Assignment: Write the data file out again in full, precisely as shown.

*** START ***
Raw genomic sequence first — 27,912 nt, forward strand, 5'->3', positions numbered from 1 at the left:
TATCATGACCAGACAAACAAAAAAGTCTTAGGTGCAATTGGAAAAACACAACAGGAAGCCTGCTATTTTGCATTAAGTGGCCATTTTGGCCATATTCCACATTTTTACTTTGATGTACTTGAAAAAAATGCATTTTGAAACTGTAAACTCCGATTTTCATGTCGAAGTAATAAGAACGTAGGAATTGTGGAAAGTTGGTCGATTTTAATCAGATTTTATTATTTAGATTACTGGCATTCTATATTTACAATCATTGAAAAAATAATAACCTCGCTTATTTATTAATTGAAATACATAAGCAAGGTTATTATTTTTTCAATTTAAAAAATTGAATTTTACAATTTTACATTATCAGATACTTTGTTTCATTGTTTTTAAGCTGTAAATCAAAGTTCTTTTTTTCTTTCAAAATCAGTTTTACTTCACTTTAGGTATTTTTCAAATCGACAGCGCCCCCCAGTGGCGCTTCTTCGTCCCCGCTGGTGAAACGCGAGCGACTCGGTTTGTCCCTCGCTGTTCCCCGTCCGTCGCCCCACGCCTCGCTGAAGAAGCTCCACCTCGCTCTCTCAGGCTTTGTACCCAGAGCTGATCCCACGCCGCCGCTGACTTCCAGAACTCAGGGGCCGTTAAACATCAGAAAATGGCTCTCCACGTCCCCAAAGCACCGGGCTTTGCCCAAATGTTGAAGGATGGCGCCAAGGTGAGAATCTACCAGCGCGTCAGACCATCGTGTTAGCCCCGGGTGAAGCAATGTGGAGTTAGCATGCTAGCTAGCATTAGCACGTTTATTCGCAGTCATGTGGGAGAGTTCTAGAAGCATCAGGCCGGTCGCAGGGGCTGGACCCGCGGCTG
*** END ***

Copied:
Raw genomic sequence first — 27,912 nt, forward strand, 5'->3', positions numbered from 1 at the left:
TATCATGACCAGACAAACAAAAAAGTCTTAGGTGCAATTGGAAAAACACAACAGGAAGCCTGCTATTTTGCATTAAGTGGCCATTTTGGCCATATTCCACATTTTTACTTTGATGTACTTGAAAAAAATGCATTTTGAAACTGTAAACTCCGATTTTCATGTCGAAGTAATAAGAACGTAGGAATTGTGGAAAGTTGGTCGATTTTAATCAGATTTTATTATTTAGATTACTGGCATTCTATATTTACAATCATTGAAAAAATAATAACCTCGCTTATTTATTAATTGAAATACATAAGCAAGGTTATTATTTTTTCAATTTAAAAAATTGAATTTTACAATTTTACATTATCAGATACTTTGTTTCATTGTTTTTAAGCTGTAAATCAAAGTTCTTTTTTTCTTTCAAAATCAGTTTTACTTCACTTTAGGTATTTTTCAAATCGACAGCGCCCCCCAGTGGCGCTTCTTCGTCCCCGCTGGTGAAACGCGAGCGACTCGGTTTGTCCCTCGCTGTTCCCCGTCCGTCGCCCCACGCCTCGCTGAAGAAGCTCCACCTCGCTCTCTCAGGCTTTGTACCCAGAGCTGATCCCACGCCGCCGCTGACTTCCAGAACTCAGGGGCCGTTAAACATCAGAAAATGGCTCTCCACGTCCCCAAAGCACCGGGCTTTGCCCAAATGTTGAAGGATGGCGCCAAGGTGAGAATCTACCAGCGCGTCAGACCATCGTGTTAGCCCCGGGTGAAGCAATGTGGAGTTAGCATGCTAGCTAGCATTAGCACGTTTATTCGCAGTCATGTGGGAGAGTTCTAGAAGCATCAGGCCGGTCGCAGGGGCTGGACCCGCGGCTG